The bus-stop project is a vision-based method I developed to automatically detect individuals loitering about inner-city bus stops. This project is useful because prolonged loitering, hanging around a bus stop much longer than is necessary to catch a bus, is indicative of drug dealing behavior. Minneapolis Metro Transit is concerned about drug dealing at their bus stops because it compromises safety, and discourages citizens from using them.
Using a stationary camera view of a bus stop, pedestrians are segmented and tracked throughout the scene. The system takes snapshots of individuals when a clean, non-obstructed view of a pedestrian is found. The snapshots are then used to classify the individual images into a database, using an appearance-based method. The features used to correlate individual images are based on short-term biometrics, which are changeable but stay valid for short periods of time. This system uses clothing color. A linear discriminant method is applied to the color information to enhance the differences and minimize similarities between the different individuals in the feature space. To determine if a given individual is loitering, timestamps collected with the snapshots in their corresponding database class can be used to judge how long an individual has been present. An experiment was performed using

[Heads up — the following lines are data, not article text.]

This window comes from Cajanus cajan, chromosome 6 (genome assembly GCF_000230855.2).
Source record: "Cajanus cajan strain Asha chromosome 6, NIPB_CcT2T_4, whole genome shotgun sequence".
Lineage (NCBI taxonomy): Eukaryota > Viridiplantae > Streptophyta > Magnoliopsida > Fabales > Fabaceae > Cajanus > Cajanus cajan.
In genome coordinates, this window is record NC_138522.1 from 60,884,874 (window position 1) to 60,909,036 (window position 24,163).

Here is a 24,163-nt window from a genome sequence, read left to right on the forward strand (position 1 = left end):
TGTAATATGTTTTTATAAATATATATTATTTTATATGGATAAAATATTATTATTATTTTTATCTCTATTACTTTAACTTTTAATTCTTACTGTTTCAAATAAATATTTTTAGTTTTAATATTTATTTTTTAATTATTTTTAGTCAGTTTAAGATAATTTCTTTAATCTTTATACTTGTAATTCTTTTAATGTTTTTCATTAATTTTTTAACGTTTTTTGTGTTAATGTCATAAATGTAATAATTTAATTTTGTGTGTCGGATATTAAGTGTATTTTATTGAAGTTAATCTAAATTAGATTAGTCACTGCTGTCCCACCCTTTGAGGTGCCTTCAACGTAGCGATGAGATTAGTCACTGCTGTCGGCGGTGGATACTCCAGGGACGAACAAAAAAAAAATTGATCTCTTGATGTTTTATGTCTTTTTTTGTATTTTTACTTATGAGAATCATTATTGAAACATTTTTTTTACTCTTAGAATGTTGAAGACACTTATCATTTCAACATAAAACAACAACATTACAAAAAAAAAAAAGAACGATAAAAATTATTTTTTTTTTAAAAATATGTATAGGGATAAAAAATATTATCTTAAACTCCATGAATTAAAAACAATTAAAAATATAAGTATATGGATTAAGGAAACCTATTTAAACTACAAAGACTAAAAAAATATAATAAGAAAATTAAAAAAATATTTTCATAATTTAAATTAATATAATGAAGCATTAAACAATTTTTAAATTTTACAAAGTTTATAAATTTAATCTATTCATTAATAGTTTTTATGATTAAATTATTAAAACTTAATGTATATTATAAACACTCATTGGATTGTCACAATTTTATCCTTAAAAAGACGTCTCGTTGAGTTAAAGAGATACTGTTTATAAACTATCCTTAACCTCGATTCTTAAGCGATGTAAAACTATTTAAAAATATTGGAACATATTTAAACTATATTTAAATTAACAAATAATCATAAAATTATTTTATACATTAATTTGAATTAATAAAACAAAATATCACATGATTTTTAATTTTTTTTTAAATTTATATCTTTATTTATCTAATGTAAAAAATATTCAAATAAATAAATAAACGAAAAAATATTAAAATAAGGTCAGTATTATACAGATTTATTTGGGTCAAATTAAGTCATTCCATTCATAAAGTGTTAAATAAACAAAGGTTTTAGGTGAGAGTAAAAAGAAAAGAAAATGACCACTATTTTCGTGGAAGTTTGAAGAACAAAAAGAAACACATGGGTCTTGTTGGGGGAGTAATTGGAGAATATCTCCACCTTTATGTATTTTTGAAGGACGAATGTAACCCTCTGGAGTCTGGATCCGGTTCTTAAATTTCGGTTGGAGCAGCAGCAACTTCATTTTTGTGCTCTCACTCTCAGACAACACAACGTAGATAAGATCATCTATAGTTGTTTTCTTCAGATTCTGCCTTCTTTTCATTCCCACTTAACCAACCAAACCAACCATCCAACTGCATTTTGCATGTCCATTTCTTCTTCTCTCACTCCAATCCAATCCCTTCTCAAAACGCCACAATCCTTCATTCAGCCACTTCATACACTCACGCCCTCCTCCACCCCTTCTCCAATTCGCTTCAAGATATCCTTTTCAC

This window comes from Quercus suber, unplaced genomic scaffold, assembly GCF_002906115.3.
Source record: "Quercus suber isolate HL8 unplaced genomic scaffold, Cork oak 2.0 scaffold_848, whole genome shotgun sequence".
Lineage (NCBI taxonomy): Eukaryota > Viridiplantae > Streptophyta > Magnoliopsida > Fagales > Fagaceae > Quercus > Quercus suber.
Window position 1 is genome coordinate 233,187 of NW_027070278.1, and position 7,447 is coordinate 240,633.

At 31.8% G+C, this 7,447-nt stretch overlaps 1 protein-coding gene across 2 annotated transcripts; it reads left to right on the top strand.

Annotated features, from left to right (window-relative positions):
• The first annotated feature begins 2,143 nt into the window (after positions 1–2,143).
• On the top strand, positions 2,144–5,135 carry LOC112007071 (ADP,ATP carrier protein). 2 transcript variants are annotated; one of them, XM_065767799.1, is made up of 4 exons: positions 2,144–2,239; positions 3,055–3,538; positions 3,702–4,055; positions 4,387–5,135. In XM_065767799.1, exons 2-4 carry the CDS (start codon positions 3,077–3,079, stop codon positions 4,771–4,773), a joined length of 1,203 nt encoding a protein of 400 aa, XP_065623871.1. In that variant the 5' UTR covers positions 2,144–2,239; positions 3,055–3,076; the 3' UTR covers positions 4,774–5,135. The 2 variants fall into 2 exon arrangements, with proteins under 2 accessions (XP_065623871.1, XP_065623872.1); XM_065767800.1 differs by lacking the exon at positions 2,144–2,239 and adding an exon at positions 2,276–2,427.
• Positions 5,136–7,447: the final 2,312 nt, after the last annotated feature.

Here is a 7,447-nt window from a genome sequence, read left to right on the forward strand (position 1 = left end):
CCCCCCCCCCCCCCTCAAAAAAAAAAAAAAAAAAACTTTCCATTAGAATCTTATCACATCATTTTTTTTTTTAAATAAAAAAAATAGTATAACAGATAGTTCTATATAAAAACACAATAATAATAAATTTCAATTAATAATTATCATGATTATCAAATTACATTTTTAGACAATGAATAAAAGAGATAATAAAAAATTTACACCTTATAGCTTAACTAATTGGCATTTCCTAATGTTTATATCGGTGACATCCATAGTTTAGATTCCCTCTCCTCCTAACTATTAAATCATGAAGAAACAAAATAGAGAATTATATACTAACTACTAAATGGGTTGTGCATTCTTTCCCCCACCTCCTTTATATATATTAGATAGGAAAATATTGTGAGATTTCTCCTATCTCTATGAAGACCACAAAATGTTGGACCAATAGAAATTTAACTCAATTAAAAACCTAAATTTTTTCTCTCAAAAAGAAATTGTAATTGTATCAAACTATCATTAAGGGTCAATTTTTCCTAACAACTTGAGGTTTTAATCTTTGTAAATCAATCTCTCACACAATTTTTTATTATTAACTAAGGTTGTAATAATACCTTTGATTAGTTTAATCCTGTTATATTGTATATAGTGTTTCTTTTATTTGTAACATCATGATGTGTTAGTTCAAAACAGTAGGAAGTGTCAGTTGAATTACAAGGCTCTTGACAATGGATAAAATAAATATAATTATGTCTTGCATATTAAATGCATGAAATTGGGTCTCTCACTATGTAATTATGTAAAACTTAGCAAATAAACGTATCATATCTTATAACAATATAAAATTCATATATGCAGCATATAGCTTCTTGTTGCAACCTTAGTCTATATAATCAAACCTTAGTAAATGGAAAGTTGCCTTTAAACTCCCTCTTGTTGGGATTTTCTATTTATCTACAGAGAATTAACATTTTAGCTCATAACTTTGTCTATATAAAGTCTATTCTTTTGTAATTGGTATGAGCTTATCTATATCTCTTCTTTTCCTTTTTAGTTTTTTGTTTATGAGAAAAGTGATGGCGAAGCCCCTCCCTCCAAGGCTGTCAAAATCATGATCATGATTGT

a 30 minute video of a busy bus stop with six individuals loitering about it. Our results show that the system successfully classifies images of all six individuals as loitering.
- Nathaniel Bird, Osama Masoud, Nikolaos Papanikolopoulos, and Aaron Isaacs, "Detection of loitering individuals in public transportation areas," IEEE Transactions on Intelligent Transportation Systems, vol. 6, no. 2, pp. 167-177, June 2005.
- Guillaume Gasser, Nathaniel Bird, Osama Masoud, and Niolaos Papanikolopoulos, "Human activities monitoring at bus stops," Proceedings of the IEEE International Conference on Robotics and Automation, vol. 1, pp. 90-95, April 2004.